It is unethical, unprincipled and unprofessional for any municipal official – whether elected or appointed – to be discussing in the public domain, the amount of rates, taxes or arrears which any specific ratepayer owes. No municipality should have reason to be naming and shaming any ratepayer.
No one needs psychic powers to know that had the owner of Giftland Mall not made comments in support of democracy and transparent elections, his tax issues with the municipality would not have been in the media. The only reason that this is happening is because of the actions which he took in recent months, actions to which any citizen is entitled.
There is a bigger issue here involved when it comes to rates and taxes. That issue relates to the fairness of the municipal tariffs.
Municipal rates and taxes are inequitable. The burden of rates and taxes falls disproportionately on the business community. Businesses shoulder the greatest burden of municipal taxes. The differential between rates and taxes charged to businesses as compared with private households is huge and is unfair. And one of the reasons for this huge differential is that rates are levied not only in relation to the value of property but also in relation to whether the use of the property is commercial, industrial or residential.
Even when it relates to the use of the pavements, businesses are charged a higher rate than illegal vendors. The weekly cleaning fee which is charged to business owners during Christmas time was far higher than the fee which was charged to the vendors illegally squatting in front of businesses on Regent Street.
Businesses who are in arrears with their rates and taxes have become whipping boys for municipalities. But without the taxes paid by businesses, town councils would have long collapsed. Even governments would not have been able to afford to bail them out.
It is true that businesses owe the largest sums outstanding in most municipalities because they are assessed huge sums. But tens of thousands of residential homeowners across Guyana are also in arrears. A few years ago, it was reported that as much as 1/3 of homeowners in the city were in arrears with their rates and taxes.
And these residential property owners are charged a pittance for rates and taxes. Yet no one sees any municipal official going public on television to discuss the arrears of a particular residential property owner.
The rates charged to businesses are so high, when this falls into arrears and attracts interests, the amount owed increased almost exponentially. When you consider that interest on arrears can be high as 20%, you can appreciate the problems this poses for businesses.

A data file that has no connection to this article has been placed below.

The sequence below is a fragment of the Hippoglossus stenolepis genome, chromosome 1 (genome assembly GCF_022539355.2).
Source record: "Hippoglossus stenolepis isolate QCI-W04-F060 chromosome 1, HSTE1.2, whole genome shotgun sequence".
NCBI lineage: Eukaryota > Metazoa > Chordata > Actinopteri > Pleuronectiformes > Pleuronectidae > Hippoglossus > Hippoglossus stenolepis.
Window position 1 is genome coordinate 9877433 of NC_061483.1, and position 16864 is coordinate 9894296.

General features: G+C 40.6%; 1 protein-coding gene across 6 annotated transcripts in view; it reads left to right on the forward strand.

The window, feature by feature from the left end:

Many businesses want to pay their rates and taxes but the interest is so prohibitive that they cannot. And so the amount increases year after year to the point where sometimes it surpasses the market value of the property and then there is simply no incentive for the business owners to pay. Many persons have lost their property because of the accrued arrears plus interest.
It is time for greater equity in the system. Rates and taxes should bear some relationship to the value of services provided by municipalities. Many businesses have been forced in many instances to undertake infrastructural works, to pay for garbage collection and to high security fees simply because the municipalities cannot guarantee a reliable or effective service.
Businesses should be entitled to deduct the cost of infrastructural work which they have been forced to provide because municipalities cannot do so. This would provide a greater incentive for businesses to undertake infrastructural work which the municipalities are unable to afford at any time.
There is no equity also when it comes to vending. One reason why rentals for market stalls have been so low is because market vendors complain that they are not making money. And they are not making money because there are just as many vendors plying their trade inside the markets as there are outside.
Municipal rates and taxes need to be made more equitable. But this is not going to happen unless this is enshrined in our country’s municipal laws. If and when there is such a move, those responsible should use the opportunity to ensure greater professionalism on the part of municipal officers. There should be a prohibition on a person’s rates and taxes being publicly ventilated.
(The views expressed in this article are those of the author and do not necessarily reflect the opinions of this newspaper.)
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